• Flexibility with plan components: Employers can select vendors, such as plan administrators, health care providers and others with whom to contract to best serve the specific needs of their employees.
  • State tax savings: Self-funded plans save about two to three percent on every dollar since they only pay taxes on the Stop-Loss coverage they purchase, not on the total cost of a fully funded plan.
  • Savings on insurance carrier risk charges: Claims processing by employers is less expensive than the cost of fully insured plans.
  • Rebates for prescription drugs: The plan may be able to receive a portion of pharmaceutical rebates
  • Claims data access: Employers of self-funded plans have access to claims data they do not have access to under fully-insured plans due to HIPAA privacy requirements. This helps them analyze and predict future plan costs.
  • Cost of plan administration: This may be slightly less expensive than a fully-funded plan.

Disadvantages To Employers

 

  • Potential for higher costs: There is always the chance that the actual costs will be greater than the prediction and that could mean the self-funded plan was actually more expensive than a fully-funded one.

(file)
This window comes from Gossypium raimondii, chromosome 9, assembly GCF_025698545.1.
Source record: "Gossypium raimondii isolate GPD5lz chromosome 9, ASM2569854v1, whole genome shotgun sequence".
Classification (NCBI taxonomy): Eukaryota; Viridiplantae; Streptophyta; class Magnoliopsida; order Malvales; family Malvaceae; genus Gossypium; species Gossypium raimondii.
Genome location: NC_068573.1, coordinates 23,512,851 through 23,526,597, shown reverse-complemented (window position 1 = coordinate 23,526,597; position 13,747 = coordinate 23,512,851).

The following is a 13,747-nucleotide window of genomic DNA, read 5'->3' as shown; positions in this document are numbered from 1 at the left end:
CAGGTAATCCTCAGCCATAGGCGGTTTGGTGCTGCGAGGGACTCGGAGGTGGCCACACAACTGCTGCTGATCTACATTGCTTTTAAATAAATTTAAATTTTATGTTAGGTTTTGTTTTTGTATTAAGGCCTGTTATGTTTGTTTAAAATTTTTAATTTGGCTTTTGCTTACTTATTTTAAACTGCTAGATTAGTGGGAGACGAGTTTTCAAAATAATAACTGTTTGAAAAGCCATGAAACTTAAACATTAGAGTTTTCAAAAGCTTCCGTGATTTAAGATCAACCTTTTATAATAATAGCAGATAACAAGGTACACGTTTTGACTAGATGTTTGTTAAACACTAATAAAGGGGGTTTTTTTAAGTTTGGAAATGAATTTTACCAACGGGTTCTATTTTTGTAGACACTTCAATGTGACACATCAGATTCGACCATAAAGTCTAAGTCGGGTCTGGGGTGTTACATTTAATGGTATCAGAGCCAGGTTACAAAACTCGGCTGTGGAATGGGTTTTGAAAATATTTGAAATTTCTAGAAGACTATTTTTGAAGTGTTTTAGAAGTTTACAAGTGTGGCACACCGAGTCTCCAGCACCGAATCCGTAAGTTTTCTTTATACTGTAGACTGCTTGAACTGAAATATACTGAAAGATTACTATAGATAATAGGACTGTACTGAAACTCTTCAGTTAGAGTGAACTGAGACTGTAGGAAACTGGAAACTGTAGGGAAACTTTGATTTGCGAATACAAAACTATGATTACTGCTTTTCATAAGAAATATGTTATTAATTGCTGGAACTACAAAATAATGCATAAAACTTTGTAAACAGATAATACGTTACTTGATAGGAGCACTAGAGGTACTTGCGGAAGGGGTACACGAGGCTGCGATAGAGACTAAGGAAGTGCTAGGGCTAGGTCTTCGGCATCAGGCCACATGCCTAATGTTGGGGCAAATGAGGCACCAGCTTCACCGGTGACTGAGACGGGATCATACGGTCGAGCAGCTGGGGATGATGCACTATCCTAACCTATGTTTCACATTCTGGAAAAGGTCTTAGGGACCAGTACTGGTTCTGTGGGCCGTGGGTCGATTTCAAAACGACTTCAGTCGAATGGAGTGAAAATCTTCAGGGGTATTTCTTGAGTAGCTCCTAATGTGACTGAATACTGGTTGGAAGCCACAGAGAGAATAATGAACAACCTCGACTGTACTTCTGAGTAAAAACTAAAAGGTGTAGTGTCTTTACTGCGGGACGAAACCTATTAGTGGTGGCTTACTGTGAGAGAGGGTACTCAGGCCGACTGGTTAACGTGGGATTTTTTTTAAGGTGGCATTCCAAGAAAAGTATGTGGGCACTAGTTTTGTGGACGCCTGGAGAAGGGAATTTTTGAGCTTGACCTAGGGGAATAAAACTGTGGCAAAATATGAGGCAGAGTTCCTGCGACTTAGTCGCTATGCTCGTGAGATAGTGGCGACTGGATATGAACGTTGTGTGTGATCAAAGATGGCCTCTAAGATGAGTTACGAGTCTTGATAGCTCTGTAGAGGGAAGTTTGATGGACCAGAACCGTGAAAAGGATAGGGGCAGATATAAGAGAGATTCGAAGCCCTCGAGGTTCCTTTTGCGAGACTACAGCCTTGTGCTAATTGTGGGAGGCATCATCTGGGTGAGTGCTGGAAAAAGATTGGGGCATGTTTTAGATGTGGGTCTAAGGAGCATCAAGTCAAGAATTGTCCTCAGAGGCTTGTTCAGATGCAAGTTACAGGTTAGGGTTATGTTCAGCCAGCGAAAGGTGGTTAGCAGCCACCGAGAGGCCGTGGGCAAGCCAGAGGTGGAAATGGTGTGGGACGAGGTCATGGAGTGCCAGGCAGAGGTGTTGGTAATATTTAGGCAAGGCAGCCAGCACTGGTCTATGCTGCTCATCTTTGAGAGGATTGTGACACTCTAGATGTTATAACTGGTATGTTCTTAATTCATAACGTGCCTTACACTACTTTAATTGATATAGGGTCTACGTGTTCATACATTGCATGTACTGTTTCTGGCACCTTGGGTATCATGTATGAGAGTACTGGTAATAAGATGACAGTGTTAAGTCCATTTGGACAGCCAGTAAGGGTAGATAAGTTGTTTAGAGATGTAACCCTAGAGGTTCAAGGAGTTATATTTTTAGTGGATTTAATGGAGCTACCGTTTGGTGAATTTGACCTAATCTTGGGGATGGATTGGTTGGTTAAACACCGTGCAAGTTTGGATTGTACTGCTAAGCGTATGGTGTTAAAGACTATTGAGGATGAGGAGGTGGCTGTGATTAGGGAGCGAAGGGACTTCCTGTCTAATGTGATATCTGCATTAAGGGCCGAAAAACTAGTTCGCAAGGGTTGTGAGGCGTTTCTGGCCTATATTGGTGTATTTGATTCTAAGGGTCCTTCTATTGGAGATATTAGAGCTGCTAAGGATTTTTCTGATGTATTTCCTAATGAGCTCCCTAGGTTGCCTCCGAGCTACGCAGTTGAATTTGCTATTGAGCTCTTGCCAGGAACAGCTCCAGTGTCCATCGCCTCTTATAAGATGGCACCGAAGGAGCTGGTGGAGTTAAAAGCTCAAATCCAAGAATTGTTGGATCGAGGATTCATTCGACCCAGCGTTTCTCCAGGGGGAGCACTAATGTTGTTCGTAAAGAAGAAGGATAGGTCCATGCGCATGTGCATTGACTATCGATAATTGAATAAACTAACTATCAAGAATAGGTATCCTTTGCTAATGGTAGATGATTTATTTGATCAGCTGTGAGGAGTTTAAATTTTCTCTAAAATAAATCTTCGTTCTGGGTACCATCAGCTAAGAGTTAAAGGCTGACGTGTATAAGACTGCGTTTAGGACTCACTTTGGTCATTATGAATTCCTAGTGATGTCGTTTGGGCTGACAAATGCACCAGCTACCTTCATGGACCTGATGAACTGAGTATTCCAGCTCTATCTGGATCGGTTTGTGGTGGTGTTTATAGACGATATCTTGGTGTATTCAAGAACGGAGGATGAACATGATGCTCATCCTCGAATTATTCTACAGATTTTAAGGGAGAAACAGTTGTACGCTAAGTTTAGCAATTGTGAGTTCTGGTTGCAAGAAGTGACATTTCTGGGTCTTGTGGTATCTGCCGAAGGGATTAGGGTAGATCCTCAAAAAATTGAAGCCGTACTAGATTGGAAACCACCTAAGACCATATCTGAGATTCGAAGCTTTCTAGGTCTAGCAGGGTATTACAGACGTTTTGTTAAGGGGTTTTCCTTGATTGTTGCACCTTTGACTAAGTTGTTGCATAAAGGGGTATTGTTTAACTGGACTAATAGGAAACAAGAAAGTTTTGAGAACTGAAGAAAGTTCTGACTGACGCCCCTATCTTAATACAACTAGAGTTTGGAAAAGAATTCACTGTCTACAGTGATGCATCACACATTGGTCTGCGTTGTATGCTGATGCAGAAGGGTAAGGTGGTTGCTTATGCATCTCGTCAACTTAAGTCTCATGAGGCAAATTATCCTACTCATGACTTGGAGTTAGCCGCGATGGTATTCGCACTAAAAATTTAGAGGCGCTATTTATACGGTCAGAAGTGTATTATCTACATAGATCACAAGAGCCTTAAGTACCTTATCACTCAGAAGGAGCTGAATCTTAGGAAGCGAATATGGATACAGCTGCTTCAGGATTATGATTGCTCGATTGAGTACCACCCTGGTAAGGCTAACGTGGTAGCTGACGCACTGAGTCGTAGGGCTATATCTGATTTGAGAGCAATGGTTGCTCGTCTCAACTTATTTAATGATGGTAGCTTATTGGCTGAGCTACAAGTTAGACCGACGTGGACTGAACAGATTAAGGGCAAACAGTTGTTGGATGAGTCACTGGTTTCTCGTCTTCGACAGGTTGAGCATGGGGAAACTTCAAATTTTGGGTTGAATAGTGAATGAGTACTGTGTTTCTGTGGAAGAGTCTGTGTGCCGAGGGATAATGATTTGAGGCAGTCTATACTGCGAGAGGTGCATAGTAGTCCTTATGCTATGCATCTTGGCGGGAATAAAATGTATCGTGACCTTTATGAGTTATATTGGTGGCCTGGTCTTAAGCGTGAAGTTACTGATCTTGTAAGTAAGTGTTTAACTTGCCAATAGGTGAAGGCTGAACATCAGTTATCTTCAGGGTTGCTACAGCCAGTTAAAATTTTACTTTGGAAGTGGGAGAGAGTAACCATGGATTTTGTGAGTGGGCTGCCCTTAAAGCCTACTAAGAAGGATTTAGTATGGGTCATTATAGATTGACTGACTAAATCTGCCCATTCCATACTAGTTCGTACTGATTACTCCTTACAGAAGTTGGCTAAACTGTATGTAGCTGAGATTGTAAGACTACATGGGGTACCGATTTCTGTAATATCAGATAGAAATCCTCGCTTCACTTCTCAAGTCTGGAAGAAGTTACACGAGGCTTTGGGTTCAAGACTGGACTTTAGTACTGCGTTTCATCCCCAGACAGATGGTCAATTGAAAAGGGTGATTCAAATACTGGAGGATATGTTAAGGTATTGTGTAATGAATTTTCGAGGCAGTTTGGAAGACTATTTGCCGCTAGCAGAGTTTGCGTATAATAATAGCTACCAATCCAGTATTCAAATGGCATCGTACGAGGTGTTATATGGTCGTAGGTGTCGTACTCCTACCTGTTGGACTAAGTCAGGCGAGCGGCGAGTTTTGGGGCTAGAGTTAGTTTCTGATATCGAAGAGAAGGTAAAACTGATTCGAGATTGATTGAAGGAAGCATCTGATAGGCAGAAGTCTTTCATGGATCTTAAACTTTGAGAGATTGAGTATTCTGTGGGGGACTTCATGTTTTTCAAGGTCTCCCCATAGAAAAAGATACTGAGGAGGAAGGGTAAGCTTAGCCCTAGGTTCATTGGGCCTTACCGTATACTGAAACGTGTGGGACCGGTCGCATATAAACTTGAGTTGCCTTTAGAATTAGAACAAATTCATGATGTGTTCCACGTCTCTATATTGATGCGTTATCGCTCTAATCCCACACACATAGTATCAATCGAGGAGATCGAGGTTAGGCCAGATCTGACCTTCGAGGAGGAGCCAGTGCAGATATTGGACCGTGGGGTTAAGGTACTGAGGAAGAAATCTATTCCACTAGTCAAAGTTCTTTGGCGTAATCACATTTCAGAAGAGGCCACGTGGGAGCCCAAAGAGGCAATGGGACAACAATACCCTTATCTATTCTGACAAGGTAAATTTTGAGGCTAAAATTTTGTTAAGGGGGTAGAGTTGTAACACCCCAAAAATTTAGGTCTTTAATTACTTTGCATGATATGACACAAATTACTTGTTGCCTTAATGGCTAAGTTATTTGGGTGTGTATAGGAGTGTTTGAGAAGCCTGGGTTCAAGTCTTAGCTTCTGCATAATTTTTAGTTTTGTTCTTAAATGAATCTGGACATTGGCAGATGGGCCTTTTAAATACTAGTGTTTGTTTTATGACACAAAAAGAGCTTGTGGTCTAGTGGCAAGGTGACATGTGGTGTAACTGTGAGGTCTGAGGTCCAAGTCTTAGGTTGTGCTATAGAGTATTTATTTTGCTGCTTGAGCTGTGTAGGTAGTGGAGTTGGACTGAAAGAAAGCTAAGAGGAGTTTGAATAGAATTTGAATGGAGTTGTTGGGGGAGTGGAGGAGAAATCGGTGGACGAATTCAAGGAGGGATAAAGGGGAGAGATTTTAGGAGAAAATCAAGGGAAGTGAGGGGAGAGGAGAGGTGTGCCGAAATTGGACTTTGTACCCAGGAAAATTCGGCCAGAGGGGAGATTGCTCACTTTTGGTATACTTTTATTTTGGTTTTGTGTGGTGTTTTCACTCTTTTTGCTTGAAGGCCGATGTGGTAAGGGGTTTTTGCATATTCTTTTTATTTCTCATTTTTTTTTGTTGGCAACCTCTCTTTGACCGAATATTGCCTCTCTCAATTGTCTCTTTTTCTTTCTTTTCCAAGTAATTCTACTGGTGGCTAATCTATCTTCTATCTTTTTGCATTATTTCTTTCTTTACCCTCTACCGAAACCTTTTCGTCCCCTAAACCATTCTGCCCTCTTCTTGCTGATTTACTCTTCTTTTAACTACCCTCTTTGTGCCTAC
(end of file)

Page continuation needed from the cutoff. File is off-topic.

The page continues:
• Need to purchase stop-loss insurance: In order to limit employer liability for catastrophic events, employers purchase stop-loss insurance.
  • Budgeting problems: The amount needed to pay claims varies from week to week, making it difficult to budget.
  • Employer becomes a fiduciary as plan administrator.
  • Privacy requirements of HIPAA: Employers must develop procedures for protecting the privacy of the health records of their employees.
  • Cost of drafting plan documents: Employers are responsible for all plan documents including a plan summary and description.
  • Requirement to have an appeals process: This must be in place so employees have recourse if their claims are denied.
  • Must meet IRS non-discrimination requirements: If these requirements are not met, there may be a substantial penalty imposed.

The major issue employers who are considering self-funded programs must consider is that in the self-funded plan, the employer is the one at risk for paying the claims. For companies with fewer than 50 employees, self-funded plans may not be the best option, although it is possible to reduce the risk somewhat by purchasing excess-risk coverage.

For small business employers, it is recommended they make this decision after consulting with SIG and providing the company with as much information as possible concerning the type of work force and past claims. This will make it easier for SIG to help the business owner assess whether or not to choose a fully insured or self-funded benefit plan.